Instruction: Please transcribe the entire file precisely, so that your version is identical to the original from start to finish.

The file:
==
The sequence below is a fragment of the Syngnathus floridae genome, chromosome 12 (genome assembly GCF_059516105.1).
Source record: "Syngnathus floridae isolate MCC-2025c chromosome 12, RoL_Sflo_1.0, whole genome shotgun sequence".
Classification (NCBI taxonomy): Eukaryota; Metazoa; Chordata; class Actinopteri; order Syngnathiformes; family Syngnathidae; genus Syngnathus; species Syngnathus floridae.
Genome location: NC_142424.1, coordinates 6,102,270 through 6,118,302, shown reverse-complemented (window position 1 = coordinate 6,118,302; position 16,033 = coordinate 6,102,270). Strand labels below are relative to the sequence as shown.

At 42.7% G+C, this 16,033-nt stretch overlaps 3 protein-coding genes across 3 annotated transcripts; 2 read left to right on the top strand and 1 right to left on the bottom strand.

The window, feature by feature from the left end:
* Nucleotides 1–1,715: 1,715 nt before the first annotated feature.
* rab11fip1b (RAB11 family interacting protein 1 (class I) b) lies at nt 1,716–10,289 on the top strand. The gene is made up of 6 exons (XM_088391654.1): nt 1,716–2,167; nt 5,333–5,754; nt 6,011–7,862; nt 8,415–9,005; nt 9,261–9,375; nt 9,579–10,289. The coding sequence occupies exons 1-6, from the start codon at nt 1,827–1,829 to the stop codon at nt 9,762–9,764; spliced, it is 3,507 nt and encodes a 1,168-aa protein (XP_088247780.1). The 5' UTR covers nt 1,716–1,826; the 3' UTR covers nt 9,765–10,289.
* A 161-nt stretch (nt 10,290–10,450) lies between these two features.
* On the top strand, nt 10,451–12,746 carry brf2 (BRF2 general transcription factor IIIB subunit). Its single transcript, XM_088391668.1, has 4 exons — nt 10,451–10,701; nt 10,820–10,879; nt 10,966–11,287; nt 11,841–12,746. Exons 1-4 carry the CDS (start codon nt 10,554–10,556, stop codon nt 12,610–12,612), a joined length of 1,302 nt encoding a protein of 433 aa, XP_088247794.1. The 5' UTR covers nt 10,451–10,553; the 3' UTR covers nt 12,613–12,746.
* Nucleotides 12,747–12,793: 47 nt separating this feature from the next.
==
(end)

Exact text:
The sequence below is a fragment of the Syngnathus floridae genome, chromosome 12 (genome assembly GCF_059516105.1).
Source record: "Syngnathus floridae isolate MCC-2025c chromosome 12, RoL_Sflo_1.0, whole genome shotgun sequence".
Classification (NCBI taxonomy): Eukaryota; Metazoa; Chordata; class Actinopteri; order Syngnathiformes; family Syngnathidae; genus Syngnathus; species Syngnathus floridae.
Genome location: NC_142424.1, coordinates 6,102,270 through 6,118,302, shown reverse-complemented (window position 1 = coordinate 6,118,302; position 16,033 = coordinate 6,102,270). Strand labels below are relative to the sequence as shown.

At 42.7% G+C, this 16,033-nt stretch overlaps 3 protein-coding genes across 3 annotated transcripts; 2 read left to right on the top strand and 1 right to left on the bottom strand.

The window, feature by feature from the left end:
* Nucleotides 1–1,715: 1,715 nt before the first annotated feature.
* rab11fip1b (RAB11 family interacting protein 1 (class I) b) lies at nt 1,716–10,289 on the top strand. The gene is made up of 6 exons (XM_088391654.1): nt 1,716–2,167; nt 5,333–5,754; nt 6,011–7,862; nt 8,415–9,005; nt 9,261–9,375; nt 9,579–10,289. The coding sequence occupies exons 1-6, from the start codon at nt 1,827–1,829 to the stop codon at nt 9,762–9,764; spliced, it is 3,507 nt and encodes a 1,168-aa protein (XP_088247780.1). The 5' UTR covers nt 1,716–1,826; the 3' UTR covers nt 9,765–10,289.
* A 161-nt stretch (nt 10,290–10,450) lies between these two features.
* On the top strand, nt 10,451–12,746 carry brf2 (BRF2 general transcription factor IIIB subunit). Its single transcript, XM_088391668.1, has 4 exons — nt 10,451–10,701; nt 10,820–10,879; nt 10,966–11,287; nt 11,841–12,746. Exons 1-4 carry the CDS (start codon nt 10,554–10,556, stop codon nt 12,610–12,612), a joined length of 1,302 nt encoding a protein of 433 aa, XP_088247794.1. The 5' UTR covers nt 10,451–10,553; the 3' UTR covers nt 12,613–12,746.
* Nucleotides 12,747–12,793: 47 nt separating this feature from the next.